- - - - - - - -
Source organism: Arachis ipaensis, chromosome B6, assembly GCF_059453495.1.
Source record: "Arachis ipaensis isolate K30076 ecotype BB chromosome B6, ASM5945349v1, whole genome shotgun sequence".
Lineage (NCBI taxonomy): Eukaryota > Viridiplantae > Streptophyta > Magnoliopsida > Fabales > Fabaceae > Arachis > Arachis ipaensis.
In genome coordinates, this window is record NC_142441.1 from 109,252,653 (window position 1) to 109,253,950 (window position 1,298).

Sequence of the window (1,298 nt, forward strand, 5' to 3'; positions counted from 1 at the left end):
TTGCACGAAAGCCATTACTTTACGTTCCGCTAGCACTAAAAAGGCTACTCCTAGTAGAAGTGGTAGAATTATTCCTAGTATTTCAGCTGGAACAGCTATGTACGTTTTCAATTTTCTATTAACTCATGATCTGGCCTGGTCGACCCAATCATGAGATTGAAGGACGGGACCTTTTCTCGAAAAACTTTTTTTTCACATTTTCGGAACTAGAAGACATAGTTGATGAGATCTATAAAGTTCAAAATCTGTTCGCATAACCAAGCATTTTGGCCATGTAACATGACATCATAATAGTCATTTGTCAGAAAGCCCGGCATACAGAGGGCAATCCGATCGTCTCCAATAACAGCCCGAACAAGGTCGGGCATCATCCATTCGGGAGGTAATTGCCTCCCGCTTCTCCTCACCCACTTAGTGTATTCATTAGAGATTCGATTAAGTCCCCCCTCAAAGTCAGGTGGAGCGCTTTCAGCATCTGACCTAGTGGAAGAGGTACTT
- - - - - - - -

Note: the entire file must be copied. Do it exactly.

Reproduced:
Source organism: Arachis ipaensis, chromosome B6, assembly GCF_059453495.1.
Source record: "Arachis ipaensis isolate K30076 ecotype BB chromosome B6, ASM5945349v1, whole genome shotgun sequence".
Lineage (NCBI taxonomy): Eukaryota > Viridiplantae > Streptophyta > Magnoliopsida > Fabales > Fabaceae > Arachis > Arachis ipaensis.
In genome coordinates, this window is record NC_142441.1 from 109,252,653 (window position 1) to 109,253,950 (window position 1,298).

Sequence of the window (1,298 nt, forward strand, 5' to 3'; positions counted from 1 at the left end):
TTGCACGAAAGCCATTACTTTACGTTCCGCTAGCACTAAAAAGGCTACTCCTAGTAGAAGTGGTAGAATTATTCCTAGTATTTCAGCTGGAACAGCTATGTACGTTTTCAATTTTCTATTAACTCATGATCTGGCCTGGTCGACCCAATCATGAGATTGAAGGACGGGACCTTTTCTCGAAAAACTTTTTTTTCACATTTTCGGAACTAGAAGACATAGTTGATGAGATCTATAAAGTTCAAAATCTGTTCGCATAACCAAGCATTTTGGCCATGTAACATGACATCATAATAGTCATTTGTCAGAAAGCCCGGCATACAGAGGGCAATCCGATCGTCTCCAATAACAGCCCGAACAAGGTCGGGCATCATCCATTCGGGAGGTAATTGCCTCCCGCTTCTCCTCACCCACTTAGTGTATTCATTAGAGATTCGATTAAGTCCCCCCTCAAAGTCAGGTGGAGCGCTTTCAGCATCTGACCTAGTGGAAGAGGTACTT